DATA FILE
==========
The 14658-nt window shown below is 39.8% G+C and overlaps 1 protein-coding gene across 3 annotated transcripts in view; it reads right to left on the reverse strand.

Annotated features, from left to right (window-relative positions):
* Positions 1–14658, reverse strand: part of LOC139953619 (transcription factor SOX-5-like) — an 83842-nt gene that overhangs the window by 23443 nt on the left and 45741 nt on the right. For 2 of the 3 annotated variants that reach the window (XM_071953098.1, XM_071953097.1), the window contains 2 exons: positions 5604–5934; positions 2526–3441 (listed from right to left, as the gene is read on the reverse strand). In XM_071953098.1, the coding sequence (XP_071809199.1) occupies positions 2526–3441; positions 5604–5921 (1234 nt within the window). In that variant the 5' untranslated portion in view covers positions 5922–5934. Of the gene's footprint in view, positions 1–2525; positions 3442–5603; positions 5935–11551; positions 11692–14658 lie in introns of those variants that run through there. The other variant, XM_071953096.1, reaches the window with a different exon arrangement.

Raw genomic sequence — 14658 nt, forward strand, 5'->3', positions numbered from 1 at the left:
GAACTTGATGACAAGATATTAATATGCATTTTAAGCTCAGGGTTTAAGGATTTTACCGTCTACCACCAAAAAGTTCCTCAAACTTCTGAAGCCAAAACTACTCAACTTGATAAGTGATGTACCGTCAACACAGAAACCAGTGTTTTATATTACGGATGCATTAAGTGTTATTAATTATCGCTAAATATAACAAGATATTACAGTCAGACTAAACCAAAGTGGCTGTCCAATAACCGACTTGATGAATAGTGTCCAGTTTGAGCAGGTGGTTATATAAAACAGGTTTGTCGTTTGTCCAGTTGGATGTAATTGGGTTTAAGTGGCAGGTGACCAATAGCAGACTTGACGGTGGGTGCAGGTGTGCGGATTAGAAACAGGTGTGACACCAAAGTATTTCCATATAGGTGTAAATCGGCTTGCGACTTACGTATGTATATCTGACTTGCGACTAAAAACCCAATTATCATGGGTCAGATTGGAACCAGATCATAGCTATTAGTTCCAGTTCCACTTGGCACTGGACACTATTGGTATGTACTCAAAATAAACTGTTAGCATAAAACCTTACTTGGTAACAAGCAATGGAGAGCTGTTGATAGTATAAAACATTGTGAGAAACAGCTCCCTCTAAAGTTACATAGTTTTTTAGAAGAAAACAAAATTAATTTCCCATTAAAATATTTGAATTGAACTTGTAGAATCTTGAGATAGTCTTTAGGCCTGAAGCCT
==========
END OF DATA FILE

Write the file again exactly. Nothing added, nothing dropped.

The 14658-nt window shown below is 39.8% G+C and overlaps 1 protein-coding gene across 3 annotated transcripts in view; it reads right to left on the reverse strand.

Annotated features, from left to right (window-relative positions):
* Positions 1–14658, reverse strand: part of LOC139953619 (transcription factor SOX-5-like) — an 83842-nt gene that overhangs the window by 23443 nt on the left and 45741 nt on the right. For 2 of the 3 annotated variants that reach the window (XM_071953098.1, XM_071953097.1), the window contains 2 exons: positions 5604–5934; positions 2526–3441 (listed from right to left, as the gene is read on the reverse strand). In XM_071953098.1, the coding sequence (XP_071809199.1) occupies positions 2526–3441; positions 5604–5921 (1234 nt within the window). In that variant the 5' untranslated portion in view covers positions 5922–5934. Of the gene's footprint in view, positions 1–2525; positions 3442–5603; positions 5935–11551; positions 11692–14658 lie in introns of those variants that run through there. The other variant, XM_071953096.1, reaches the window with a different exon arrangement.

Raw genomic sequence — 14658 nt, forward strand, 5'->3', positions numbered from 1 at the left:
GAACTTGATGACAAGATATTAATATGCATTTTAAGCTCAGGGTTTAAGGATTTTACCGTCTACCACCAAAAAGTTCCTCAAACTTCTGAAGCCAAAACTACTCAACTTGATAAGTGATGTACCGTCAACACAGAAACCAGTGTTTTATATTACGGATGCATTAAGTGTTATTAATTATCGCTAAATATAACAAGATATTACAGTCAGACTAAACCAAAGTGGCTGTCCAATAACCGACTTGATGAATAGTGTCCAGTTTGAGCAGGTGGTTATATAAAACAGGTTTGTCGTTTGTCCAGTTGGATGTAATTGGGTTTAAGTGGCAGGTGACCAATAGCAGACTTGACGGTGGGTGCAGGTGTGCGGATTAGAAACAGGTGTGACACCAAAGTATTTCCATATAGGTGTAAATCGGCTTGCGACTTACGTATGTATATCTGACTTGCGACTAAAAACCCAATTATCATGGGTCAGATTGGAACCAGATCATAGCTATTAGTTCCAGTTCCACTTGGCACTGGACACTATTGGTATGTACTCAAAATAAACTGTTAGCATAAAACCTTACTTGGTAACAAGCAATGGAGAGCTGTTGATAGTATAAAACATTGTGAGAAACAGCTCCCTCTAAAGTTACATAGTTTTTTAGAAGAAAACAAAATTAATTTCCCATTAAAATATTTGAATTGAACTTGTAGAATCTTGAGATAGTCTTTAGGCCTGAAGCCT